Can narrative films go interactive?

Research output: Contribution to journalArticlepeer-review


New interactive media works based upon audio-visual material often result in distraction rather than sustained engagement. Contrary to postmodern textual and cognitive presumptions, this study uses dual coding theory, cognitive load theory, and constructivist narrative film theory, to claim that distraction results from cognitive and behavioural multi-tasking which lead to split attention problems that cannot be cognitively handled. Focus is upon split attention resulting from the non-critical use of split screens, from decentred, non-cohering audio-visual and multi-narrative formations, and from interaction. The analysis of several new media works, existing tools and models, particularly those pertaining to narrative-oriented 'interactive films', instantiates these claims. For narrative interactive audio-visual texts to sustain deep, wide-ranged engagement, multi-tasking split attention problems inhering in computer-based works have to be managed, and - most importantly - made to enhance rather than reduce engagement. This article outlines some major problems and offers viable solutions.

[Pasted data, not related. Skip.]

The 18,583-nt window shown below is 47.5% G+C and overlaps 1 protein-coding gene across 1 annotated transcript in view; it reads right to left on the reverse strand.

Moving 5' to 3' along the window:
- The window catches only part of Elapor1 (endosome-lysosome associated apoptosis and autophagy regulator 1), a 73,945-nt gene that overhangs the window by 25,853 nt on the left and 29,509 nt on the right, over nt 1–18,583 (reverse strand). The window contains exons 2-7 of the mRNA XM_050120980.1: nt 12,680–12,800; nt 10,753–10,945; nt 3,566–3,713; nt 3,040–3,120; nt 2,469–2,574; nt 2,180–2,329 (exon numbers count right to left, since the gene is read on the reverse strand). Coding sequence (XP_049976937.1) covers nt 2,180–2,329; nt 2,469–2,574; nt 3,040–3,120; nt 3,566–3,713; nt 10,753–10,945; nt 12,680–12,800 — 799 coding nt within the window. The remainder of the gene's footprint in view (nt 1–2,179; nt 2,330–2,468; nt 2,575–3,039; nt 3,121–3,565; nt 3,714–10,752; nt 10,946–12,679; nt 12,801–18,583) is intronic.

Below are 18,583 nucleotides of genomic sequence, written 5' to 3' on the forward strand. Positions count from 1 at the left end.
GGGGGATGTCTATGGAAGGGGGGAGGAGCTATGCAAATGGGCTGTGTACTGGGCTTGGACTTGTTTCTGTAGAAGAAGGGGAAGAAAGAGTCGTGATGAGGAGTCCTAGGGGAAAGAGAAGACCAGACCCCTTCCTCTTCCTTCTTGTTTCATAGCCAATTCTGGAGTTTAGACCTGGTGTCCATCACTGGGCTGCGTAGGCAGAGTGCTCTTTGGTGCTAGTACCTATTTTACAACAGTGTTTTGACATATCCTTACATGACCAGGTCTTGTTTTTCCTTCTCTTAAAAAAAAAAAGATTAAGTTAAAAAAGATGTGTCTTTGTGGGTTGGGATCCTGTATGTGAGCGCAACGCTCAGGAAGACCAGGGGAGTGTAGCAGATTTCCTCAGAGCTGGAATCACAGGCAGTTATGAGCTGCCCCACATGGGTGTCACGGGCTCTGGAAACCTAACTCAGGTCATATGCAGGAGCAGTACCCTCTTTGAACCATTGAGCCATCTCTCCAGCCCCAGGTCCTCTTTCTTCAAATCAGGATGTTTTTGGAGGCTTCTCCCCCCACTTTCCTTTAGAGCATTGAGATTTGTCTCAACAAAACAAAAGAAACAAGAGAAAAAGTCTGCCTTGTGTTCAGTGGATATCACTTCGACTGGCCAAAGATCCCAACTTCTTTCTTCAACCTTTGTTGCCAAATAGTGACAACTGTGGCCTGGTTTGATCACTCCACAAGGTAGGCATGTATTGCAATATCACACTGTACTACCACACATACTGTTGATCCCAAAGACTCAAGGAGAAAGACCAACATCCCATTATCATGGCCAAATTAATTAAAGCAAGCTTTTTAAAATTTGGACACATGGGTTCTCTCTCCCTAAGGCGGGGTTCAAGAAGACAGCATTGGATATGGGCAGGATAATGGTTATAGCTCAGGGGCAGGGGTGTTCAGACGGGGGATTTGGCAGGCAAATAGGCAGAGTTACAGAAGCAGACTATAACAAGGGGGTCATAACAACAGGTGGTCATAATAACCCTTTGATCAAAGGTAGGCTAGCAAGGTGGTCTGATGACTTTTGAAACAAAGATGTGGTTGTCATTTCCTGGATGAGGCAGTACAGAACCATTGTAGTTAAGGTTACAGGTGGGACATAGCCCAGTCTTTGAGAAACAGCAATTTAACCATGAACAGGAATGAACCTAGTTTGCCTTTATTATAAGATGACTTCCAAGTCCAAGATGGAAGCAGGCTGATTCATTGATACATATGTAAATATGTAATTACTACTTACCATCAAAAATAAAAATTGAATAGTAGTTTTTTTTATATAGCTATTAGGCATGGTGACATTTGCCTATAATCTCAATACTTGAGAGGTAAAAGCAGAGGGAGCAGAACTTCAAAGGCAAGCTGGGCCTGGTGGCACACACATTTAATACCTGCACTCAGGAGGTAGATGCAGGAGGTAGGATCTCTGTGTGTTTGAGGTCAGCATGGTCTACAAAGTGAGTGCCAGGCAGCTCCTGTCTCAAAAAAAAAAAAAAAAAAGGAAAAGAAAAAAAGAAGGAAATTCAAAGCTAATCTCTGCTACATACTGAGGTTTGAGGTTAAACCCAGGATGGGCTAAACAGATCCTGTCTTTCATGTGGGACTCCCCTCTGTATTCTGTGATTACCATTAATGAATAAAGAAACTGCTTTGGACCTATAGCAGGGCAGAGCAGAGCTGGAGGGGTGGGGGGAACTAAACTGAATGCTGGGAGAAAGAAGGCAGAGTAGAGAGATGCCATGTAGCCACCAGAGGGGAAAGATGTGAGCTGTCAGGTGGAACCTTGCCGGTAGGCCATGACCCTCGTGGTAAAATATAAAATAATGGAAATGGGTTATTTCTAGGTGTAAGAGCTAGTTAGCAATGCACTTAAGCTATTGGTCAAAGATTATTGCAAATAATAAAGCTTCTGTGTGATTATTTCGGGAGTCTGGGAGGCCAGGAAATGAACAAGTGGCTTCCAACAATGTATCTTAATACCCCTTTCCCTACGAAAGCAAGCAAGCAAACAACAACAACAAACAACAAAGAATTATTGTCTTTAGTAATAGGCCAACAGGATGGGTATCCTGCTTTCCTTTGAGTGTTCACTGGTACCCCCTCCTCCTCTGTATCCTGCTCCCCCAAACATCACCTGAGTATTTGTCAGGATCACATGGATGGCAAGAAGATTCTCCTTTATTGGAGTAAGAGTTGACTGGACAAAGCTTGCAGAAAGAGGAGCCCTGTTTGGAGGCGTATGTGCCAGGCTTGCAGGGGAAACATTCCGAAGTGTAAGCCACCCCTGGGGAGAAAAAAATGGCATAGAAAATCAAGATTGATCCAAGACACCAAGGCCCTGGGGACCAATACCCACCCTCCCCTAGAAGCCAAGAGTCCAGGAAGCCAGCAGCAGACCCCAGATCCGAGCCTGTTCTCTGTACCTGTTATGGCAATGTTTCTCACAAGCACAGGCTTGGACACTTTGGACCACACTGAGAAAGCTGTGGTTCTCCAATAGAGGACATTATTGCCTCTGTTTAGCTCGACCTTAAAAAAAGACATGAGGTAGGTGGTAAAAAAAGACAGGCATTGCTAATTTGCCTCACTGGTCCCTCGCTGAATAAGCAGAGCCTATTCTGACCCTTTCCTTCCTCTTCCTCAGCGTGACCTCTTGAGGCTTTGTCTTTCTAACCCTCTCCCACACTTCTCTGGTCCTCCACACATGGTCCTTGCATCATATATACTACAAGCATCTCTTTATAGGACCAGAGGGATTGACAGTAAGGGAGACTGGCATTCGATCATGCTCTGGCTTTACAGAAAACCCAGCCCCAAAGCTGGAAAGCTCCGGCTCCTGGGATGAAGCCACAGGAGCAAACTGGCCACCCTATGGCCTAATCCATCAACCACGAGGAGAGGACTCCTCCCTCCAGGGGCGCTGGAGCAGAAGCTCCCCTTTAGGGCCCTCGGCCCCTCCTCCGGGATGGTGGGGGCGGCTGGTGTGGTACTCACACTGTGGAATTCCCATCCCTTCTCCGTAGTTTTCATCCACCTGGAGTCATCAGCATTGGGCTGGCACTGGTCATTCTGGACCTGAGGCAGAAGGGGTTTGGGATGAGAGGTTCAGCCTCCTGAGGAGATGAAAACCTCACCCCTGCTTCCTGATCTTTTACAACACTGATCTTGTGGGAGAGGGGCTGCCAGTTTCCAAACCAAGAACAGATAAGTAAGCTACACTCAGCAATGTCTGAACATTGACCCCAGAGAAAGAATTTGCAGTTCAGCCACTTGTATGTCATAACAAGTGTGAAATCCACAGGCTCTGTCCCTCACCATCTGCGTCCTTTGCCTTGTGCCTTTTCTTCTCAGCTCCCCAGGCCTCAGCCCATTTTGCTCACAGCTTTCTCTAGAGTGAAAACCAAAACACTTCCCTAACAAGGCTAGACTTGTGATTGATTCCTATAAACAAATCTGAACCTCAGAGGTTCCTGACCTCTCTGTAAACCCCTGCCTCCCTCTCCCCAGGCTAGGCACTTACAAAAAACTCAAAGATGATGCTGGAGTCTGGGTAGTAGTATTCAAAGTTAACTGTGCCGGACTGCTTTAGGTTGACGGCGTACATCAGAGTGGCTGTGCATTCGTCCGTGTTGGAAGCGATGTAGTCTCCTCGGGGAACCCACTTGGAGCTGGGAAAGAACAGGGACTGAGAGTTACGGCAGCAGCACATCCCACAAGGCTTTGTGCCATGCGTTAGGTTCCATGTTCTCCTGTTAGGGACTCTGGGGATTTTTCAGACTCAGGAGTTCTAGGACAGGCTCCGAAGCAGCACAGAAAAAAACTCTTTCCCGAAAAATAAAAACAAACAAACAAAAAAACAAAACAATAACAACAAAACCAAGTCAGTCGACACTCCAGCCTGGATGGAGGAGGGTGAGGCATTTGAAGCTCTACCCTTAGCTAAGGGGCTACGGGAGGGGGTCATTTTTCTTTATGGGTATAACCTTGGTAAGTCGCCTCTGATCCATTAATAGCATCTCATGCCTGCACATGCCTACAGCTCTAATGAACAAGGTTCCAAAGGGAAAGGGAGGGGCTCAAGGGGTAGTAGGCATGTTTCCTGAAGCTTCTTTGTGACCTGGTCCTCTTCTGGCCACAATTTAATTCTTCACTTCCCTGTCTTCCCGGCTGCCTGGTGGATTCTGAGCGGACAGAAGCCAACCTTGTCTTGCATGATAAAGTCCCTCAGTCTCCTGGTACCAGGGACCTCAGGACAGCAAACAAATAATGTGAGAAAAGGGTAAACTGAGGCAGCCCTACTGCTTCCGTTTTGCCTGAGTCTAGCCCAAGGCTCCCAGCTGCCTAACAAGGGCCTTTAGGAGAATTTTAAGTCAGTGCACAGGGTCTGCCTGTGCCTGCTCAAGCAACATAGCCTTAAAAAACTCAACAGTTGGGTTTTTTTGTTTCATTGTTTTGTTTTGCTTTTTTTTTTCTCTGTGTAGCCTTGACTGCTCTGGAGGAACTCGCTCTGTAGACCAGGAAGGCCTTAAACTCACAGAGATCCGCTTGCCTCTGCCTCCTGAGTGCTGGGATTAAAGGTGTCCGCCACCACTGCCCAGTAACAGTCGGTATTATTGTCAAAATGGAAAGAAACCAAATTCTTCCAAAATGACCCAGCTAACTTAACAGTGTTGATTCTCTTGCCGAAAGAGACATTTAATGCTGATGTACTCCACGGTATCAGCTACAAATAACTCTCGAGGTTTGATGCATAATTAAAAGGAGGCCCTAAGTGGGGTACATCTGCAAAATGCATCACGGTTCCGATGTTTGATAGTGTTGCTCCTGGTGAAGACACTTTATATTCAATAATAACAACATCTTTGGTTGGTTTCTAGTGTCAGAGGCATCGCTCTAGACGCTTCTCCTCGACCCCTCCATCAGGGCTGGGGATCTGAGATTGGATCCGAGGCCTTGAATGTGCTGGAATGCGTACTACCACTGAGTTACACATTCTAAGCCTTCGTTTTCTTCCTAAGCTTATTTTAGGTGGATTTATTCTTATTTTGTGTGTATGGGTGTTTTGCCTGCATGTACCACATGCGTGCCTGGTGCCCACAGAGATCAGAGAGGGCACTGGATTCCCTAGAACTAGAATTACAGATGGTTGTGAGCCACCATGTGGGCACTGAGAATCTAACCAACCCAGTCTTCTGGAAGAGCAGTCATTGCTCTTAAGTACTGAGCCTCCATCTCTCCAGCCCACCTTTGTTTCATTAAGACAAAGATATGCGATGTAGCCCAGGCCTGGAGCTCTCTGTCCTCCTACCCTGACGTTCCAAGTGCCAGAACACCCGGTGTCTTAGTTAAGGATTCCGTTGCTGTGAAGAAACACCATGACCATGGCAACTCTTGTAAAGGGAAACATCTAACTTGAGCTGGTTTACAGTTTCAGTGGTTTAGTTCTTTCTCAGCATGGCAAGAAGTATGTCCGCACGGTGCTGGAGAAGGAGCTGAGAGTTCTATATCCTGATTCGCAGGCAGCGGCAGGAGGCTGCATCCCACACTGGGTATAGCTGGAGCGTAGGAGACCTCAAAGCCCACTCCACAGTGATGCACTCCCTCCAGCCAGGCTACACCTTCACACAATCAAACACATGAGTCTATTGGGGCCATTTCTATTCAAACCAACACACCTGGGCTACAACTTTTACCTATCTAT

Original languageEnglish
Pages (from-to)149-162
Number of pages14
JournalNew Cinemas
Issue number3
StatePublished - 1 Oct 2004


  • Interactive multimedia
  • Computer software
  • Audiovisual materials
  • Data compression (Telecommunication)
  • Motion pictures
  • Coding theory
  • cognitive load theory
  • constructivist narrative theory
  • critique of postmodernism
  • dual coding theory
  • interactive cinema
  • split attention


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